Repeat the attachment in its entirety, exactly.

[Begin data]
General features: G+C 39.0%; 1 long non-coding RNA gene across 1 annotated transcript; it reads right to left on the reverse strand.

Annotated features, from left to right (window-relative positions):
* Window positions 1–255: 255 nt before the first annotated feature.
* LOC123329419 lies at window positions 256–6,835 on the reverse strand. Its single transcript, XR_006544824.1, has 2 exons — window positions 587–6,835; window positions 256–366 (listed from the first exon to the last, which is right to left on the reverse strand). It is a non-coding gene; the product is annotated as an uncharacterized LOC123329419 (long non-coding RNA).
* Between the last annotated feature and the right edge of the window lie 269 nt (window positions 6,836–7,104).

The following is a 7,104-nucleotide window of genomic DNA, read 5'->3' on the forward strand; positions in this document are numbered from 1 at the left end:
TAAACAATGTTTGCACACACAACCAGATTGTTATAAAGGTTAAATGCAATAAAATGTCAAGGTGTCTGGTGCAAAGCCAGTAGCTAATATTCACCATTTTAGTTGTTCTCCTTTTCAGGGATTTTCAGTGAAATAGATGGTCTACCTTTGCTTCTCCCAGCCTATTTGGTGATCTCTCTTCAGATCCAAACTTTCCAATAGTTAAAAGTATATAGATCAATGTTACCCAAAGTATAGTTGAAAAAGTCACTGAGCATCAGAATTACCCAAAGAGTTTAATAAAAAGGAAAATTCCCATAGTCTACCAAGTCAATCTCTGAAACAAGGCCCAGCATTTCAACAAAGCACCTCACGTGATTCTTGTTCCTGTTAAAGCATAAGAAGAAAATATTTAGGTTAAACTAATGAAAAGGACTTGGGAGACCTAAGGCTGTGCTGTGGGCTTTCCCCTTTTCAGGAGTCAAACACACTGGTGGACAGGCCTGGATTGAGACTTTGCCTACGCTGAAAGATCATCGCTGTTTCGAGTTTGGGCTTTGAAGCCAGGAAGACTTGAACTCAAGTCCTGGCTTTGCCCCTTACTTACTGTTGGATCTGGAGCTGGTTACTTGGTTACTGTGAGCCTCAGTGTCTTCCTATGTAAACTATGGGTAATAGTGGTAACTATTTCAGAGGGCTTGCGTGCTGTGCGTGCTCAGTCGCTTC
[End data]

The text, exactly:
General features: G+C 39.0%; 1 long non-coding RNA gene across 1 annotated transcript; it reads right to left on the reverse strand.

Annotated features, from left to right (window-relative positions):
* Window positions 1–255: 255 nt before the first annotated feature.
* LOC123329419 lies at window positions 256–6,835 on the reverse strand. Its single transcript, XR_006544824.1, has 2 exons — window positions 587–6,835; window positions 256–366 (listed from the first exon to the last, which is right to left on the reverse strand). It is a non-coding gene; the product is annotated as an uncharacterized LOC123329419 (long non-coding RNA).
* Between the last annotated feature and the right edge of the window lie 269 nt (window positions 6,836–7,104).

The following is a 7,104-nucleotide window of genomic DNA, read 5'->3' on the forward strand; positions in this document are numbered from 1 at the left end:
TAAACAATGTTTGCACACACAACCAGATTGTTATAAAGGTTAAATGCAATAAAATGTCAAGGTGTCTGGTGCAAAGCCAGTAGCTAATATTCACCATTTTAGTTGTTCTCCTTTTCAGGGATTTTCAGTGAAATAGATGGTCTACCTTTGCTTCTCCCAGCCTATTTGGTGATCTCTCTTCAGATCCAAACTTTCCAATAGTTAAAAGTATATAGATCAATGTTACCCAAAGTATAGTTGAAAAAGTCACTGAGCATCAGAATTACCCAAAGAGTTTAATAAAAAGGAAAATTCCCATAGTCTACCAAGTCAATCTCTGAAACAAGGCCCAGCATTTCAACAAAGCACCTCACGTGATTCTTGTTCCTGTTAAAGCATAAGAAGAAAATATTTAGGTTAAACTAATGAAAAGGACTTGGGAGACCTAAGGCTGTGCTGTGGGCTTTCCCCTTTTCAGGAGTCAAACACACTGGTGGACAGGCCTGGATTGAGACTTTGCCTACGCTGAAAGATCATCGCTGTTTCGAGTTTGGGCTTTGAAGCCAGGAAGACTTGAACTCAAGTCCTGGCTTTGCCCCTTACTTACTGTTGGATCTGGAGCTGGTTACTTGGTTACTGTGAGCCTCAGTGTCTTCCTATGTAAACTATGGGTAATAGTGGTAACTATTTCAGAGGGCTTGCGTGCTGTGCGTGCTCAGTCGCTTC